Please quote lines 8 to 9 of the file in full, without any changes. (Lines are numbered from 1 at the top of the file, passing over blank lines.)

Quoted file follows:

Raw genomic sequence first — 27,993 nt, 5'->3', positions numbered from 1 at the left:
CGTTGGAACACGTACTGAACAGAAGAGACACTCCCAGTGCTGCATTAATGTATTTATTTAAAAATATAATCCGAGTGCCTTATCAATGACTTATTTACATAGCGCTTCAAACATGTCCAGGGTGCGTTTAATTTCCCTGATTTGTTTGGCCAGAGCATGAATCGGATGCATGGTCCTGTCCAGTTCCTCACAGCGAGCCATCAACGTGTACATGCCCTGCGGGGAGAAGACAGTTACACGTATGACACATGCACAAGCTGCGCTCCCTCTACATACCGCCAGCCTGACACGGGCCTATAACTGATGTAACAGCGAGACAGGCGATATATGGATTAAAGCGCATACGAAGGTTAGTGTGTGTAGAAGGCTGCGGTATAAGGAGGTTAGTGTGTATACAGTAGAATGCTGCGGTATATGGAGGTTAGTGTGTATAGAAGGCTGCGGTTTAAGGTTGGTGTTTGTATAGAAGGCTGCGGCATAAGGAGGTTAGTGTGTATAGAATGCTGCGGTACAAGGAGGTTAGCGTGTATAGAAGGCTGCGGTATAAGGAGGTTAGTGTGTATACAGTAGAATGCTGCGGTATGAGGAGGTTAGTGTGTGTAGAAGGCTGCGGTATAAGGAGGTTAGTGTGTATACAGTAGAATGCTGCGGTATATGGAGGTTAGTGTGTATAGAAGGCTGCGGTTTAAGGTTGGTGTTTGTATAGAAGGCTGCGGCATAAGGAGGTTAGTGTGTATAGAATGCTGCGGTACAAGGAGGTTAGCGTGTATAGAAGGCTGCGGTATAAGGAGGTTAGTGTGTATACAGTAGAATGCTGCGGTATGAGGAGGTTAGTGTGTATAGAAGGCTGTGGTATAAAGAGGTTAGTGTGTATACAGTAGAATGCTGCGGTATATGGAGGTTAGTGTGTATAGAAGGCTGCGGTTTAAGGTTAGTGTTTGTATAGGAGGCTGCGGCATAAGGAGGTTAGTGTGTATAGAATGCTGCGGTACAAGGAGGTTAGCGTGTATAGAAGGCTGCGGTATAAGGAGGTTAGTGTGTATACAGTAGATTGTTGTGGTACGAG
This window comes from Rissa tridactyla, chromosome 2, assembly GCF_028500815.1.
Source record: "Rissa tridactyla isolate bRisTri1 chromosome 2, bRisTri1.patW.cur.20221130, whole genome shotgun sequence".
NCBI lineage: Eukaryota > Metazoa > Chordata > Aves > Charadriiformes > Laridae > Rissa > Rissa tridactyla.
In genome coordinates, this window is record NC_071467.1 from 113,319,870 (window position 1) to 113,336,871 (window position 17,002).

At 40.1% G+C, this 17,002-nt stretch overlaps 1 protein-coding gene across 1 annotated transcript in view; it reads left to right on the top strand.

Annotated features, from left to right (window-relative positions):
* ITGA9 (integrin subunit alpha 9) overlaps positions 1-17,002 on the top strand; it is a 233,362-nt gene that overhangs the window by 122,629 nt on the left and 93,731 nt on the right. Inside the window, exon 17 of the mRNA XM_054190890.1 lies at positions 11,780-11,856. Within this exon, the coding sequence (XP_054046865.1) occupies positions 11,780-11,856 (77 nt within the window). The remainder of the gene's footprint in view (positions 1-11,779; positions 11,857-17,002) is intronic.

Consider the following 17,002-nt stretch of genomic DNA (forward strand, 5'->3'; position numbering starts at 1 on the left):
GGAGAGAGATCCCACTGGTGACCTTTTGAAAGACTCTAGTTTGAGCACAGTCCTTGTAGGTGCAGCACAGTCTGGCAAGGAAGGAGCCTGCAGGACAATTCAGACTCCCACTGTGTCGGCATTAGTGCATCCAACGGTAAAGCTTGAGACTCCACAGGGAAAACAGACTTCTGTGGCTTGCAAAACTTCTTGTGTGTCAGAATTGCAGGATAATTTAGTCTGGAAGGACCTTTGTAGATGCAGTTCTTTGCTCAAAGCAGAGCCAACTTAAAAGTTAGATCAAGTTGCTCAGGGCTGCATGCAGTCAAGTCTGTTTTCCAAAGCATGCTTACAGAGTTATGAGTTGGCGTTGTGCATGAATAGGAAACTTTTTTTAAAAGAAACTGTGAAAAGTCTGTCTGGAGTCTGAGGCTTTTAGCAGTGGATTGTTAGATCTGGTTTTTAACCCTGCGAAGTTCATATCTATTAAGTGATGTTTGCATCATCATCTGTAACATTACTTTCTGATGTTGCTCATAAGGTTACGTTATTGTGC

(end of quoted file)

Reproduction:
Annotated features, from left to right (window-relative positions):
* ITGA9 (integrin subunit alpha 9) overlaps positions 1-17,002 on the top strand; it is a 233,362-nt gene that overhangs the window by 122,629 nt on the left and 93,731 nt on the right. Inside the window, exon 17 of the mRNA XM_054190890.1 lies at positions 11,780-11,856. Within this exon, the coding sequence (XP_054046865.1) occupies positions 11,780-11,856 (77 nt within the window). The remainder of the gene's footprint in view (positions 1-11,779; positions 11,857-17,002) is intronic.